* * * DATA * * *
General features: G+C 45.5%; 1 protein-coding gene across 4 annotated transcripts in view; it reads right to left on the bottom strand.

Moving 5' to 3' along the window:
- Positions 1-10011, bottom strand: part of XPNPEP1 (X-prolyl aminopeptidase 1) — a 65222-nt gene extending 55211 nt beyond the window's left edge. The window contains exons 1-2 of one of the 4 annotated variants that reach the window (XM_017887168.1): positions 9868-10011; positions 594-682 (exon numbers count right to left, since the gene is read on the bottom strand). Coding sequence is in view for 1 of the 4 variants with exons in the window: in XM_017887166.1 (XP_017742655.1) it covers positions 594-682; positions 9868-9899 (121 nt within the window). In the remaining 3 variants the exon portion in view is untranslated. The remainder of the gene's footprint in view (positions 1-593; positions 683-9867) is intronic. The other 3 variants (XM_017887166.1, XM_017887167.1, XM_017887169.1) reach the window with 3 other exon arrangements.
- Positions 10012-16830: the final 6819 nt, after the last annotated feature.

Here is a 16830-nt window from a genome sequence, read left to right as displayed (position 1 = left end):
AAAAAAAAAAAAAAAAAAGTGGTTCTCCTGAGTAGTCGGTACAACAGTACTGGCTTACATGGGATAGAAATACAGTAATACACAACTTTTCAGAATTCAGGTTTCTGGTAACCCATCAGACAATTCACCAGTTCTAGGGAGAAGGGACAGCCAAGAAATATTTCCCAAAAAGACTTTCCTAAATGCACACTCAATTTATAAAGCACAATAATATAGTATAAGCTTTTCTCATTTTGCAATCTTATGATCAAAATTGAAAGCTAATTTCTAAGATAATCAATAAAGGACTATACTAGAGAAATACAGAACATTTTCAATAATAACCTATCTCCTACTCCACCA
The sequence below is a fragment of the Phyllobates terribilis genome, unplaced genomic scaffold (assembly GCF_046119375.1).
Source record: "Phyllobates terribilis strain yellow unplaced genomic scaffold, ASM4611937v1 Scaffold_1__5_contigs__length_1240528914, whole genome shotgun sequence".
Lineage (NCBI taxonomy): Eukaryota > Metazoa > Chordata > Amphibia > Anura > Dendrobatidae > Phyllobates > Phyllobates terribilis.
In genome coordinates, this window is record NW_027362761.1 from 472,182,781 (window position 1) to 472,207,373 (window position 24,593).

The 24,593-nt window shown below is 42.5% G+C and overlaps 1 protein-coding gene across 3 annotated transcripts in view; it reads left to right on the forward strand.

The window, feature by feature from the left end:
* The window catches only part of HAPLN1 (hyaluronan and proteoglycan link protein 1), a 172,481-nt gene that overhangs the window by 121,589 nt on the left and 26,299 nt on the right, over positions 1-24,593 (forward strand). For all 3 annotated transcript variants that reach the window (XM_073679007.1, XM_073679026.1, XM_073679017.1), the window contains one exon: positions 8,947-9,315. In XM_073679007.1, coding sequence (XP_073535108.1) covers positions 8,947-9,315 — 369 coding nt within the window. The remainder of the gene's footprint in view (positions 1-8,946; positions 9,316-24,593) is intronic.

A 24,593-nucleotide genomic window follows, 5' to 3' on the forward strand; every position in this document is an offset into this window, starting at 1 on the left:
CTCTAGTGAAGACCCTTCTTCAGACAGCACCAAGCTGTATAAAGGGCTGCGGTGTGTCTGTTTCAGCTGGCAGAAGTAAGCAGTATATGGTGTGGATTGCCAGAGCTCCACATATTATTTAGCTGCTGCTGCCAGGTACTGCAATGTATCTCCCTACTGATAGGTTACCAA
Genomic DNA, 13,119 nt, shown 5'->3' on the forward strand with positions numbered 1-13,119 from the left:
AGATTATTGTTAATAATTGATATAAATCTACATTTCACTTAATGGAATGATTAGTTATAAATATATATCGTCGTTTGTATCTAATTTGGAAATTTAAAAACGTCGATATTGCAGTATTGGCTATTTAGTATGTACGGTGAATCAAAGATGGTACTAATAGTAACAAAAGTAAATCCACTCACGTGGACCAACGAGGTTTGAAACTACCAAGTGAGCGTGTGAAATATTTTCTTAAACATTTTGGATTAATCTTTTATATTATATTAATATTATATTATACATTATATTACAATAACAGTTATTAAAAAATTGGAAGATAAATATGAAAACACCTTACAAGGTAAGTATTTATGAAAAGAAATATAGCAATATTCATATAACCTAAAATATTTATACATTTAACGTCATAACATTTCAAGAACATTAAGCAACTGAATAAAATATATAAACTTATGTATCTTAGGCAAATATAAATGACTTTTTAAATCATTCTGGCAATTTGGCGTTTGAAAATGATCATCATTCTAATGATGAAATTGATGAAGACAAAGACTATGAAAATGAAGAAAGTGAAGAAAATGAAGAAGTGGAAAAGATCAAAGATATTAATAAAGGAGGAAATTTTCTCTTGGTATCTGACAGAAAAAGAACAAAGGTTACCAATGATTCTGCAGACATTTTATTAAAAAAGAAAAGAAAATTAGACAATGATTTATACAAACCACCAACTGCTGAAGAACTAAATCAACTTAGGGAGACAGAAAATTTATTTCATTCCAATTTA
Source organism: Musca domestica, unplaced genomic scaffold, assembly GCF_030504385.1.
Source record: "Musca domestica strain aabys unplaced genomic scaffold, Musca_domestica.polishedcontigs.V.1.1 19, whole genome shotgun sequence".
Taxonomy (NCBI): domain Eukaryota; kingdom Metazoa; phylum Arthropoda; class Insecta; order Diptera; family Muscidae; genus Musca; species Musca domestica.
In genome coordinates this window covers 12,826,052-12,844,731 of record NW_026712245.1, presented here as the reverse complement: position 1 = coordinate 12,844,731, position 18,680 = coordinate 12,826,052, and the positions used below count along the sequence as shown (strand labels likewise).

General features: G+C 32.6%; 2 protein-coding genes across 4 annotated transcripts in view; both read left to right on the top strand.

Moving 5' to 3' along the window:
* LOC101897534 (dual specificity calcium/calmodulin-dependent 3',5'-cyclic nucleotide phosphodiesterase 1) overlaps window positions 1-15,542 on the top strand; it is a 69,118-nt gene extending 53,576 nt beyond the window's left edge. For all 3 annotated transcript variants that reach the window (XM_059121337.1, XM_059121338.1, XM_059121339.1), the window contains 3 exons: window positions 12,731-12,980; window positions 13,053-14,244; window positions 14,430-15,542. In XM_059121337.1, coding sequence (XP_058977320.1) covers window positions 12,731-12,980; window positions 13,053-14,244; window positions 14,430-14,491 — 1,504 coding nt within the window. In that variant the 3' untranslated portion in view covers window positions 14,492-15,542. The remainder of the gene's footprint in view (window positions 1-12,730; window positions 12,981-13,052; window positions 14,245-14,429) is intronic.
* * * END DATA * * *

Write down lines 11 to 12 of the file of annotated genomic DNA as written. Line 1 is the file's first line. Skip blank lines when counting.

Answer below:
The 24,593-nt window shown below is 42.5% G+C and overlaps 1 protein-coding gene across 3 annotated transcripts in view; it reads left to right on the forward strand.

The window, feature by feature from the left end: